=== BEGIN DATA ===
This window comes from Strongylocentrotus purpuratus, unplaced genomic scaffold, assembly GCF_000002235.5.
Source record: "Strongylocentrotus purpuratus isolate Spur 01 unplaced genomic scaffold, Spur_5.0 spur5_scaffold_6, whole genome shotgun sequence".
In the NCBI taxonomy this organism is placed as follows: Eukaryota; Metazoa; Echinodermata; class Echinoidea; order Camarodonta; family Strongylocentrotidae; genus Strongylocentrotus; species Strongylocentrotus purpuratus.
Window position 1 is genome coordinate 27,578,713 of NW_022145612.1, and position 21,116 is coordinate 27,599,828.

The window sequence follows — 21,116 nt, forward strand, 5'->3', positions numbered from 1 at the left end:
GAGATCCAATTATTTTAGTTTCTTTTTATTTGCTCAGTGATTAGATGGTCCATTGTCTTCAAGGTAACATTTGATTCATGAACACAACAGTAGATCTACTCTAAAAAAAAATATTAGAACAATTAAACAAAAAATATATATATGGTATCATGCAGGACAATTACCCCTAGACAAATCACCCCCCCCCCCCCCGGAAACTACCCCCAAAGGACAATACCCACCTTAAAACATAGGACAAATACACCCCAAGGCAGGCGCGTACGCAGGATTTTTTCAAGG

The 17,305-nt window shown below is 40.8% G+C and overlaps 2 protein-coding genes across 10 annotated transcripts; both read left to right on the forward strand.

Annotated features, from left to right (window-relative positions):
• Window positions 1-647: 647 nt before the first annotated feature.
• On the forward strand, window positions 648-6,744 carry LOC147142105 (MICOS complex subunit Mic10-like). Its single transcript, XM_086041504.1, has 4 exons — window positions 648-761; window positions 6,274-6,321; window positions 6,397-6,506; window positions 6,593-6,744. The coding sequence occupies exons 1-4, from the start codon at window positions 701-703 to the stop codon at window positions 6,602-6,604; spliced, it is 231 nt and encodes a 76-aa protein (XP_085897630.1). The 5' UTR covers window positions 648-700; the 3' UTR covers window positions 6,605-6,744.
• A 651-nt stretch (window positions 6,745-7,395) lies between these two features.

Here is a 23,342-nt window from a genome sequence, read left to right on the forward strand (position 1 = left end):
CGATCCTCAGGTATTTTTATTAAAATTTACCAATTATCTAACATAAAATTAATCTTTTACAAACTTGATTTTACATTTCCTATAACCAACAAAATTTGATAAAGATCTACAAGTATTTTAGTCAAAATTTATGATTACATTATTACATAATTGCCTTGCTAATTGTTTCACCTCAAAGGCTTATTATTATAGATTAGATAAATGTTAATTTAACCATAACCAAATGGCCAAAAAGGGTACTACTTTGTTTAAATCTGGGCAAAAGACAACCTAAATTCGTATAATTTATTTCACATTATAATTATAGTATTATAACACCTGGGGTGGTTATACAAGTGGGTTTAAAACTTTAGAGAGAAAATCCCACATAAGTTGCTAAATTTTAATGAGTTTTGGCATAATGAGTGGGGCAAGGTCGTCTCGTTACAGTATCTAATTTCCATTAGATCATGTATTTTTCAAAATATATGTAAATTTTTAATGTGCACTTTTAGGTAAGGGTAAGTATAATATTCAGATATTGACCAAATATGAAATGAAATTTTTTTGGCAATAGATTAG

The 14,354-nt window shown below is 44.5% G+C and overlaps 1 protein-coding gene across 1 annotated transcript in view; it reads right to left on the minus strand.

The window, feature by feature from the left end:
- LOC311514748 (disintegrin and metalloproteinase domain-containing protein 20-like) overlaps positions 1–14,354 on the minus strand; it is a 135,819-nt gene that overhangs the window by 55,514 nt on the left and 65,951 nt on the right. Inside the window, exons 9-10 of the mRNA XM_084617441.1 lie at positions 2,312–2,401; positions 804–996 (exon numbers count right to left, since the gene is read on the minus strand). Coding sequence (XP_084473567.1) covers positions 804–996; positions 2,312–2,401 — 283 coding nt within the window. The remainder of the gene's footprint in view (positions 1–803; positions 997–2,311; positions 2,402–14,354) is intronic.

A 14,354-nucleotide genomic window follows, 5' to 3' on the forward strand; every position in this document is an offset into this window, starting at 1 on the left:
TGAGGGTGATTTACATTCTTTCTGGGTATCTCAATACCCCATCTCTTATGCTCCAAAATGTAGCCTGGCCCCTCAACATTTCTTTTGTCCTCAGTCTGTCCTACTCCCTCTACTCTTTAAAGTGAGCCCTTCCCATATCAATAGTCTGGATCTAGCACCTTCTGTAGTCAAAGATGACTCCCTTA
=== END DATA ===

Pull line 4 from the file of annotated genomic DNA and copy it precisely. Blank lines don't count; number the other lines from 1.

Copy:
Window position 1 is genome coordinate 27,578,713 of NW_022145612.1, and position 21,116 is coordinate 27,599,828.